Intel has given PC enthusiasts a gift with its latest batch of low-cost Celeron processors -- they can be a viable alternative to the pricier Pentium III chips.
Testers in the community of "overclockers" -- users who rev their processors' clock speed far faster than the figure it says on the box -- say the new generation of Celerons offers performance possibilities similar to the much costlier Pentium IIIs. New Celerons, of 566MHz and faster, are based on Pentium III "Coppermine" core technology and have been nicknamed "Celeron 2".
"If your motherboard can take it... a Celeron 2 will give you a whole lot of computing power for a very attractive price," wrote Daniel Rutter, an Australian hardware tester, in a review this week.
A 566MHz Celeron goes for about $122 (around £75), compared to around $207 (about £128) for a 550MHz Pentium III.
The new chips raises an old dilemma for Intel: how to keep its cheaper line of processors looking attractive without undercutting the flagship Pentium brand.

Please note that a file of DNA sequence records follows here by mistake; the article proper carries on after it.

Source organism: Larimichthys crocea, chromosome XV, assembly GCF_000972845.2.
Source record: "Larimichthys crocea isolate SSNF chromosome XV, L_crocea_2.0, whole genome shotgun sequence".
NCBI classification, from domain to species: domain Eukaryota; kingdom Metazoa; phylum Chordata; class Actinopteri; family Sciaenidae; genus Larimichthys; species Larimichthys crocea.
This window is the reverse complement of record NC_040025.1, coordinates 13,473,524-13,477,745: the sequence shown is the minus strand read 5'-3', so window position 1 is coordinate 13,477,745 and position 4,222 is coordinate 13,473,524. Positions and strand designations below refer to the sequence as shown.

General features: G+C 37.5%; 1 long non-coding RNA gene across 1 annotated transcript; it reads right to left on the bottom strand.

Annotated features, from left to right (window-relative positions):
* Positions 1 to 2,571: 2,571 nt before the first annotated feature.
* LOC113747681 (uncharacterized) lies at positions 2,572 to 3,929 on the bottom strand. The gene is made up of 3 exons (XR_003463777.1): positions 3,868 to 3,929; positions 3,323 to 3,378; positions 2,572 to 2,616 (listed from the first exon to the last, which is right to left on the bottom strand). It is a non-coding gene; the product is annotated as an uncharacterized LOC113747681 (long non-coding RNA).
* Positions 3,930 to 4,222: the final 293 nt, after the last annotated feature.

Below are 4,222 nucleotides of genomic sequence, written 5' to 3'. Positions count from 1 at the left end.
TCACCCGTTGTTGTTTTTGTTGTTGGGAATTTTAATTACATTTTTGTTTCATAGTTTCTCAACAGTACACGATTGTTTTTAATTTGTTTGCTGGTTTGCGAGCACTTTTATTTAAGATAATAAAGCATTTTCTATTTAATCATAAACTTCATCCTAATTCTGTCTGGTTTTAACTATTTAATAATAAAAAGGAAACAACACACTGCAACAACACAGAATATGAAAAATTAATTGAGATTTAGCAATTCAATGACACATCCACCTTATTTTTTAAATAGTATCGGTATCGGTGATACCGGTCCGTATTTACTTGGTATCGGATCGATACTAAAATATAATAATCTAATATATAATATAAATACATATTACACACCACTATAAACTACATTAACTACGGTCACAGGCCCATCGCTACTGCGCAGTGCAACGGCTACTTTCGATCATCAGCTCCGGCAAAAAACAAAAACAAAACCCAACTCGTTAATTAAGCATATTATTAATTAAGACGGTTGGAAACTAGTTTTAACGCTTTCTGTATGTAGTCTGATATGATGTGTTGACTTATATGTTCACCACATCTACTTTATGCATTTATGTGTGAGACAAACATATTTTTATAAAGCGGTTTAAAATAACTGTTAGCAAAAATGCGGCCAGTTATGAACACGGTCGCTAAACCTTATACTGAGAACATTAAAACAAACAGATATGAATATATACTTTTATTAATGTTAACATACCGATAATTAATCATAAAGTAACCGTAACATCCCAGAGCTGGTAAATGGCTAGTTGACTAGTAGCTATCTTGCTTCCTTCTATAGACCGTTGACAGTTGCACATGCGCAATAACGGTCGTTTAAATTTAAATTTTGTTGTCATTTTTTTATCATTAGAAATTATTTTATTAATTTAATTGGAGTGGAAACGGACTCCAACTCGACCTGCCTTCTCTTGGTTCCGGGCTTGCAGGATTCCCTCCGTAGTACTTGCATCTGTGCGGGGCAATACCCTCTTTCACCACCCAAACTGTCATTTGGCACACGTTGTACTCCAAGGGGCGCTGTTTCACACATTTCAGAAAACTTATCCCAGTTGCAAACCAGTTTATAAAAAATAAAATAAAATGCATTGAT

The main difference between Pentium III and the newer Celerons is cache, on-chip memory used to store frequently accessed data and program code. Because this memory is very closely coupled to the processor, it can be accessed much faster than if the chip had to retrieve it from the systems main RAM. In general, the larger the cache the bigger the performance increase -- Celerons have smaller caches than Pentium IIIs, but for most desktop needs they are sufficient.
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